6) To enhance wellbeing literacy and develop a shared language of wellbeing across 15% of the community.
7) To inspire community members to come together and build a better community for themselves, their families and the next generation with 80 participants at the Appreciative Inquiry Summit in year two of the project.
8) To provide robust evidence through the PERMAH Community Wellbeing Scale and qualitative data that the project enhances community wellbeing delivered in a final report.
9) The creation of a wellbeing Advisory Team who will support and advocate wellbeing initiatives across Tasmania.
10) The creation of a wellbeing collaborative, with quarterly meetings and regular attendance of 10 passionate and inspired community members.
How you can be involved:
There will be lots of opportunities for community members to engage with the project. For example you could;
1) Get involved in a focus group to share your ideas about what you want to see in the community and how to bring it to life.
2) Participate in the wellbeing certificate. That’s a $4000 course we’ll be offering to community members to learn all about wellbeing and then support them to build their own wellbeing initiative for their community group or organisation.
3) Join the wellbeing collaborative to shape how our community promotes wellbeing and create activities or events that help to bring the community together.
Break O’Day Community Wellbeing Pilot Project – Working Group
The Break O’Day Community Wellbeing Pilot Project has come to life through small conversations amongst people who care deeply about creating positive change in Tasmania.
The project is a three-year evidence-based wellbeing program to build capacity in Break O’Day community members to build connections, develop resilience and enhance wellbeing. Essentially, the objective of the project is to energise the community around the topic of wellbeing, provide skills and resources to improve their own and others wellbeing and then empower and support the community to create lasting change.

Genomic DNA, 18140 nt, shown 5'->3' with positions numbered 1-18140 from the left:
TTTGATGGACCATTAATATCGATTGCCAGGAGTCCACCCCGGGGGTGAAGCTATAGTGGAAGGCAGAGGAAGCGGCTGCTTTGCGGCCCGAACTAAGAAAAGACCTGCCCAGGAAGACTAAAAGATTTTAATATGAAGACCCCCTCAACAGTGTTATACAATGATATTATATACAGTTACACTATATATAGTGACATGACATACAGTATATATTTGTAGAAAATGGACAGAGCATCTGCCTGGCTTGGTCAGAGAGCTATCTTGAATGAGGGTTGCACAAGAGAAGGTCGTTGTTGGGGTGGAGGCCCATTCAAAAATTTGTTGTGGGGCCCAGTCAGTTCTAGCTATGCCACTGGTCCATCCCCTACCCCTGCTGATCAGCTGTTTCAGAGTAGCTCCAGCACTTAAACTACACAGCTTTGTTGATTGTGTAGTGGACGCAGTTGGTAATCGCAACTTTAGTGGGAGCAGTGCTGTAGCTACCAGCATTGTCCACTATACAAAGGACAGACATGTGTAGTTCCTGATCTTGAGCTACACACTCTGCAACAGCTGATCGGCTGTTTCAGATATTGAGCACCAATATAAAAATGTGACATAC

Collectively, members of the working group believe that promoting and enabling wellbeing will create profound positive change. Our greatest hope is that when this project succeeds, we will have a thriving community filled with individuals who are passionate about building wellbeing, connected and empowered to create positive change at the grass roots level.
To support community members to get involved with the wellbeing project and develop the skills and knowledge to promote and enable wellbeing in the Break O’Day municipality.
Working Group Purpose
The purpose of the wellbeing project working group is to:
- Advocate for the project and gain community interest and engagement
- Provide the local connections and knowledge for the project’s success
- Ensure the local context is built into project components
- Moderate and respond to applications for the wellbeing certificate
- Support with local logistics, coordination, and event organisation and
- Support the evaluation of the project to ensure validity and credibility
Working Group Membership
The working group will have 8 – 15 members and include three official positions: Chair, Deputy Chair & Secretary. Working Group Members represent our diverse community and it is expected that all members take the time to read and understand the full project plan and develop a basic understanding of the science of positive psychology. Group members will offer their support and expertise to the project free of charge as required.
The chair will be the key point of contact for the project and liaise with the Break O’Day Mental Health and Wellbeing Coordinator and the Advisory Team Chair as appropriate.
In the first six months of the project the advisory team will meet monthly with frequency decreasing as needed thereafter.
All members are to ensure that project details, where required, remain confidential and attendees will declare conflicts of interest as appropriate.
If you would like to be a part of the Wellbeing Working Group Please complete the EOI form below and email it to firstname.lastname@example.org with Wellbeing Working Group in the Subject line.
EOIs close on 22 January 2021
This project has been funded by: